The values were reversed when the 5A:1C copolymer was used; 51 percent and 3.8 percent of
the incorporated residues were lysine and proline, respectively. Ochoas results indicated that the
glutamine and asparagine codons contain 2 As and 1 C, whereas the histidine codon contains 1
A and 2 Cs, and so on.
A major breakthrough occurred when H. Ghobind Khorana (1968 Nobel Prize recipient) and
colleagues developed a procedure by which copolymers with known repeating di-, tri- and

tetranucleotide sequences could be synthesized.4 Because the codon sequences in these repeating
copolymers were fixed, their use as synthetic mRNAs yielded results that were more easily
interpreted than those obtained with random copolymers. For example, an RNA molecule with a
repeating UG dinucleotide sequence directed the synthesis of polypeptides containing alternating
cysteine and valine residues, as shown below.

Because the triplets UGU and GUG alternate in poly(UG)n, these two codons must specify
cysteine and valine, but the result does not tell us which codon specifies which amino acid. In
contrast, a repeating UUG trinucleotide polymer directed the synthesis of a mixture of
polyleucine, polycysteine, and polyvaline.

Because the initiation of translation occurs at random in these in vitro systems, some ribosomes
will translate these polymers as UUG, UUG, UUG, and so on, whereas others will translate them
as UGU, UGU, UGU. . . , and still others as GUU, GUU, GUU. . . . Thus, these three codons
must specify leucine, cysteine, and valine. Because the poly(UG)n product was a cysteine-valine
copolymer, one of the additional codons in poly(UUG)n, either UUG or GUU, must be a leucine
codon. By analyzing the amino acids incorporated in response to different repeating di-, tri-, and

tetranucleotide copolymers, Khorana and coworkers were able to assign many of the codons to
specific amino acids. For example, UGU specifies cysteine, UUG leucine, and GUU valine.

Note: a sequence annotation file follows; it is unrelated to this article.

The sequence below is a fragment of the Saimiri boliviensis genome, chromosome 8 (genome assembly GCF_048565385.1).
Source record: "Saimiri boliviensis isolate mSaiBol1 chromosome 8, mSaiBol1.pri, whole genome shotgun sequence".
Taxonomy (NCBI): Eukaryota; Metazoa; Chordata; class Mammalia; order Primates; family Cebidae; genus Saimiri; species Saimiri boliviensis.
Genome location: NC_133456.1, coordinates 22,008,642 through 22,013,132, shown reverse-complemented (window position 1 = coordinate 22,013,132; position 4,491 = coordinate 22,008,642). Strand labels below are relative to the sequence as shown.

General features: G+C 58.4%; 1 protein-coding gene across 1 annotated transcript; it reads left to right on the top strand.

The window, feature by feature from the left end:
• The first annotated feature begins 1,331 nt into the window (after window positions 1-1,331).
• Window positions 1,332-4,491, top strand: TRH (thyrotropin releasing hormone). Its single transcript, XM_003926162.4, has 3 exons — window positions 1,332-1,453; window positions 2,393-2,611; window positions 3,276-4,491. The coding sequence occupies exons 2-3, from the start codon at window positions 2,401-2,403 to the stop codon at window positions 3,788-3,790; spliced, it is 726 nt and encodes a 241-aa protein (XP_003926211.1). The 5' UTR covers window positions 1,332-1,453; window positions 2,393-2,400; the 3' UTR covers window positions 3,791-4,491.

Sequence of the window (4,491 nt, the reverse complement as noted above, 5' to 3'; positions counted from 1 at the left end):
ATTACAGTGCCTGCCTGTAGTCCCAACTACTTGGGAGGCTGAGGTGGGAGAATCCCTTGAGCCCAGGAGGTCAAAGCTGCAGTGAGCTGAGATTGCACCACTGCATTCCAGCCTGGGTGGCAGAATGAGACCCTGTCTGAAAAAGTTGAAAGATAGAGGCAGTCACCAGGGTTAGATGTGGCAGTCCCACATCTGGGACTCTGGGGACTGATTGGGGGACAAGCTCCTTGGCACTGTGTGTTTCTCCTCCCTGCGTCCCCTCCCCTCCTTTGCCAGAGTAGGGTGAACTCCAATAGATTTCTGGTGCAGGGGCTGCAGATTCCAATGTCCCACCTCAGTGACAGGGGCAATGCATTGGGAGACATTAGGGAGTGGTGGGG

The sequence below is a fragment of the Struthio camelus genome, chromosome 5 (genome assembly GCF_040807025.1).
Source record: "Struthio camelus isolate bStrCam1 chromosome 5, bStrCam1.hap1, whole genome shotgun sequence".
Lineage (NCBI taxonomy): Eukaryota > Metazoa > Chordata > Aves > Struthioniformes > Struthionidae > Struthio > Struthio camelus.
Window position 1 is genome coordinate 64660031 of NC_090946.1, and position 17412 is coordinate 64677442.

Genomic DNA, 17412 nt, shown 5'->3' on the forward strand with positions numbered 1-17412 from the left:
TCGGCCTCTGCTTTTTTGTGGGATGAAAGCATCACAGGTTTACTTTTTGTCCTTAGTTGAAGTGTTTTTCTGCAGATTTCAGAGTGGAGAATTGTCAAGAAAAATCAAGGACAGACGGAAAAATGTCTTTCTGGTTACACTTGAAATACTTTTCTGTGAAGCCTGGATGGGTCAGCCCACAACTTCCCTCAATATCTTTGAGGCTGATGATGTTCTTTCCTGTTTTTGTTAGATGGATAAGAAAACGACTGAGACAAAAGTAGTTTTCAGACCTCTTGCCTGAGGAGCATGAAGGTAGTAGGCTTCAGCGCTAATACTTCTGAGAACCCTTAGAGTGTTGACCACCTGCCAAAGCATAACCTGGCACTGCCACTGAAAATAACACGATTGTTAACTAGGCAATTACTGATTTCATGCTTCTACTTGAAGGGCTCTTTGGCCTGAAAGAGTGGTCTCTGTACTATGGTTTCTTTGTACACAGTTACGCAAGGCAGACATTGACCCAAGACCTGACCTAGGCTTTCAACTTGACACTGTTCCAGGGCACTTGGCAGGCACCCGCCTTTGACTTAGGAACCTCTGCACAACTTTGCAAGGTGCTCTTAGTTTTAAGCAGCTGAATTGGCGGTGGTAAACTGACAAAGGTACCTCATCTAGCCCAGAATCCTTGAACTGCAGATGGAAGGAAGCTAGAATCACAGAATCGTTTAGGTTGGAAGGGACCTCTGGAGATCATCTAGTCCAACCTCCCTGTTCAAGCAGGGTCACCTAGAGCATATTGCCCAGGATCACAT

Additional information on the nature of the genetic code was obtained by assaying the binding of
aminoacyl-tRNAs to ribosomes activated with small RNA oligomers. When an in vitro
translation system is activated with poly(U), only one aminoacyl-tRNA, phenylalanyl-tRNAPhe,
binds to the ribosome. This specificity exists because the mRNA codon is part of the binding
site, and binding involves base-pairing between the codon and the anticodon of the tRNA. In
1964, Nirenberg and Philip Leder developed an assay for aminoacyl-tRNA binding to ribosomes
activated with trinucleotides, mini-mRNAs only three nucleotides long.5 Nirenberg and Leder
synthesized trinucleotides of known sequence and tested their ability to stimulate the binding of
specific aminoacyl-tRNAs to ribosomes. They assayed the ability of each trinucleotide to serve
as a mini-mRNA by using labeled amino acids to detect the formation of trinucleotideaminoacyl-tRNA-ribosome complexes (Figure 1). For example, the trinucleotides 5-UUU-3 and
5-UUC-3 both stimulated the binding of phenylalanyl-tRNAPhe to ribosomes, indicating that
UUU and UUC are both phenylalanine codons.
By combining the results of trinucleotide binding assays and in vitro translation
experiments performed with synthetic mRNAs, Nirenberg, Ochoa, Khorana, Leder, and others
were able to decipher the meaning of all 64 triplet codons (see Table 12.1). These codon
assignments are now firmly established, supported by definitive data from both in vitro and in
vivo studies.



The genetic code is largely the samethat is, each triplet codon has the same meaning

in all organismsviruses, bacteria, fungi, plants, and animals. Does this near-universality of the
code have any implications about evolution and the origin of species? If so, what? If not, how
can this near-universality of the code be explained?


If there are living organisms that store genetic information in nucleic acids and utilize

proteins for catalysis on other planets, do you think that they would use a genetic code identical
to ours? similar to ours? Why or why not?

Nirenberg, M. W., and J. H. Matthaei. 1961. The dependence of cell-free protein synthesis in E. coli upon naturally occurring or
synthetic polyribonucleotides. Proc. Natl. Acad. Sci. U.S.A. 47: 15881602.
Nirenberg, M. W., O. W. Jones, P. Leder, B. F. C. Clark, W. S. Sly, and S. Pestka. 1963. On the coding of genetic information.
Cold Spring Harbor Symp. Quant. Biol. 28: 549557.
Speyer, J. F., P. Lengyel, C. Basilio, and S. Ochoa. 1962. Synthetic polynucleotides and the amino acid code, IV. Proc. Natl.
Acad. Sci. U.S.A. 48: 441448.
Khorana, H. G., H. Bchi, H. Ghosh, N. Gupta, T. M. Jacob, H. Kssel, R. Morgan, S. A. Narang, E. Ohtsuka, and R. D. Wells.
1966. Polynucleotide synthesis and the genetic code. Cold Spring Harbor Symp. Quant. Biol. 31: 3949.
Nirenberg, M., and P. Leder. 1964. RNA codewords and protein synthesis: The effect of trinucleotides upon the binding of
sRNA to ribosomes. Science 145: 13991407.